Histology Home

Welcome to Histology

Following is a quick overview to how the specimens are handled. With the exception of frozen sections, samples of tissue are generally;

  • Fixed (preserved in formalin for between a few hours and  up to 3 days)
  • Dissected (macroscopically examined, described & sampled by a Biomedical Scientist or a Pathologist)
  • Processed overnight (water is gradually replaced by molten wax)
  • Embedded (tissue is embedded in molten wax, attached to a cassette and allowed to harden forming a block)
  • Sectioned ( a tissue section which is around 3 micrometer thick is cut from the block using a microtome, floated into a waterbath and collected onto a microscope slide)
  • Stained (the tissue on the slide is dyed – usually with Haematoxylin & eosin but many other techniques can be used to demonstrate particular cellular features)
  • Examined under a microscope by a Pathologist to identify/ classify  disease and issue a report to the requesting doctor

For Details on our Special Stains please click the following link.

- Special Stains

For information regarding Fresh Specimens, Renal Attendance And Mohs Surgery, Please click the relevant options below.

Fresh Specimens

Some specimens may need to reach the laboratory in a fresh state where tissue storage, electron microscopy or specialised enzyme techniques are likely to be required or for frozen section. In such cases, phone the laboratory with 24 hrs notice to book the procedure.

When taking the specimens, place them in a fully labelled clean dry container.

Some samples may need wrapping in moist gauze or sterile polythene sheet.

Telephone the laboratory to inform them the sample is on its way. Then the samples should be sent immediately, accompanied by a completed request form.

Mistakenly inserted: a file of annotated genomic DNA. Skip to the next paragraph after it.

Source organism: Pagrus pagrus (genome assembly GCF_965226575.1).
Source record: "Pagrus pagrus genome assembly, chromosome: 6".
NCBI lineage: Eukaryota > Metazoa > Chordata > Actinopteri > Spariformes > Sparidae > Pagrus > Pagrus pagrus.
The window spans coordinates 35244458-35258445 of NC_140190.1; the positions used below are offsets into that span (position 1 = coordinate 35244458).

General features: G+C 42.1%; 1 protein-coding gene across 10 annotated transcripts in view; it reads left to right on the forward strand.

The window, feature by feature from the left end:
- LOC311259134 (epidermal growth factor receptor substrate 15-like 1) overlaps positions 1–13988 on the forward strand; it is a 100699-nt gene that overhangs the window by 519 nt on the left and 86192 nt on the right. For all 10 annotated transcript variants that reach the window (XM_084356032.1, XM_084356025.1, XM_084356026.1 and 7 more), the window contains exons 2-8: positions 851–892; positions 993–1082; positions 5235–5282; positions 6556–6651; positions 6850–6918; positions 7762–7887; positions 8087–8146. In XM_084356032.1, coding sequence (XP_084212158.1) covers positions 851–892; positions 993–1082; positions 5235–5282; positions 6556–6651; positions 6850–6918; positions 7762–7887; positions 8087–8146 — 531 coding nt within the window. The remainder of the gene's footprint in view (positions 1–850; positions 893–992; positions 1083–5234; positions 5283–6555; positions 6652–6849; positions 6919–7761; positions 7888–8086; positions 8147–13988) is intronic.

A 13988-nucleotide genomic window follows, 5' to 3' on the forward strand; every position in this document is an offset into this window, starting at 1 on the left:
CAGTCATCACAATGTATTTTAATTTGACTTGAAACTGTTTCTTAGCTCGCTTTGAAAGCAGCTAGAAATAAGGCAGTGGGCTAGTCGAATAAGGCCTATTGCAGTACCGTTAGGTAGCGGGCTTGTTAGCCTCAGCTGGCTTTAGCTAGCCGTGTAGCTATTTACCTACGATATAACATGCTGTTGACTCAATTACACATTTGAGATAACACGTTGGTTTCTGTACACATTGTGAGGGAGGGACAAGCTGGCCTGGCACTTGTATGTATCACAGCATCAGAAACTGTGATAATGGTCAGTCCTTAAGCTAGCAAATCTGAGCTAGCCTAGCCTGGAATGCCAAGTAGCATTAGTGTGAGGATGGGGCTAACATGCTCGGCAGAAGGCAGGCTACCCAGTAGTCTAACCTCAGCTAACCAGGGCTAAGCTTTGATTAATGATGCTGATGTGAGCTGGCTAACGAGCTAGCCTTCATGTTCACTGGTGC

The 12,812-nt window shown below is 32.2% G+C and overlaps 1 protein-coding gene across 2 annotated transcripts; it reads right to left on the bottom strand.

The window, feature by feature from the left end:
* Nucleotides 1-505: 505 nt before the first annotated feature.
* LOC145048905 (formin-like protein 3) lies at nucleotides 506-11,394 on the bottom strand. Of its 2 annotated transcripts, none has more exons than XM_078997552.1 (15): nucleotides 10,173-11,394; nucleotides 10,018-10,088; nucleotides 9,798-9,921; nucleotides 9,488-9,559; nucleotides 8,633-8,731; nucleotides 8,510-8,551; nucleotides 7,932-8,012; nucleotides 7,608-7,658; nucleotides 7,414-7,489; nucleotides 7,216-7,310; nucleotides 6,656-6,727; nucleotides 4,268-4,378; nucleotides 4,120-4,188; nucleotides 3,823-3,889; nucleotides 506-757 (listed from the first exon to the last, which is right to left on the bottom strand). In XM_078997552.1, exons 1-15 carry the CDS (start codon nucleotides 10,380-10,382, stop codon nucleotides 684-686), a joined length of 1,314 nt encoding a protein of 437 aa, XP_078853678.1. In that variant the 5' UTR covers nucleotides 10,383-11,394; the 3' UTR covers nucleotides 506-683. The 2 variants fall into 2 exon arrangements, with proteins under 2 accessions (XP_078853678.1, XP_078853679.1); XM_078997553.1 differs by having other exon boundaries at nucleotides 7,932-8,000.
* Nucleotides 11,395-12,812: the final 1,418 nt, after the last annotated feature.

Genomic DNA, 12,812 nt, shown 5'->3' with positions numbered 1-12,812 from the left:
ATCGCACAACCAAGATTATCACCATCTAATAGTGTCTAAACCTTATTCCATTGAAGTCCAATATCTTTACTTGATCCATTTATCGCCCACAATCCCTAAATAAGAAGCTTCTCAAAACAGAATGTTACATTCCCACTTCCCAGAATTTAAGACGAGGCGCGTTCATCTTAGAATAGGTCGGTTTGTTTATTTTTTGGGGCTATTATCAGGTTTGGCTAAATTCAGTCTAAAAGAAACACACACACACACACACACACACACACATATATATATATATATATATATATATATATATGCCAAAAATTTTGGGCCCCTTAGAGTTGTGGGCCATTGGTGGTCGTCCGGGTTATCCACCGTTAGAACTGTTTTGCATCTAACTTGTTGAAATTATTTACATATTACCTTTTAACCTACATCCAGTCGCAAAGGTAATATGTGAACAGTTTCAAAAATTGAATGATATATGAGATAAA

Renal Attendance

Renal attendance

A biomedical scientist (BMS) will arrive at a patient’s clinical attendance in order to advise a clinician who is taking a renal biopsy so that they have a sufficient quantity of the right tissue to enable appropriate tests in order for our pathologists to make a diagnosis.

In order for the BMS to advise the clinician the clinic will need to book a renal attendance with the histopathology laboratory, we will require several details:

  • Patient’s name and hospital number
  • The location where the renal biopsy is to be undertaken
  • What time the renal taking will be expected to be done at
  • Whether there is a chance of infection, i.e. HIV, TB, Hepatitis etc
  • Whether the diagnosis is for a native or transplant kidney

Mohs Surgery

Mohs surgery was developed in 1938 by surgeon, Frederic E. Mohs, where it is a microscopically controlled surgery used to treat  many basal cell carcinomas (BCCs) and squamous cell carcinomas (SCCs), the two most common types of skin cancer.

Mohs is done in stages, where during surgery after each removal of tissue and while the patient waits, the tissue is examined for cancer cells. This will dictate the decision for additional tissue removal, the process allows the removal of all cancerous cells for the highest cure rate while sparing healthy tissue and leaving the smallest possible scar on a patient.

Mohs surgeries are attended by a pair of biomedical scientists (BMSs) in order to assist in the creation of microscopic slides of the tissue; these slides are then examined by a dermatologist, who will indicate whether there is the completion of excision to the cancer cells has been established.  

Clinics are normally held Mondays through to Wednesday at the Nottingham Treatment Centre, as a day case surgery, and arranged with the surgeons or co-ordinator to ensure the BMSs are in present.

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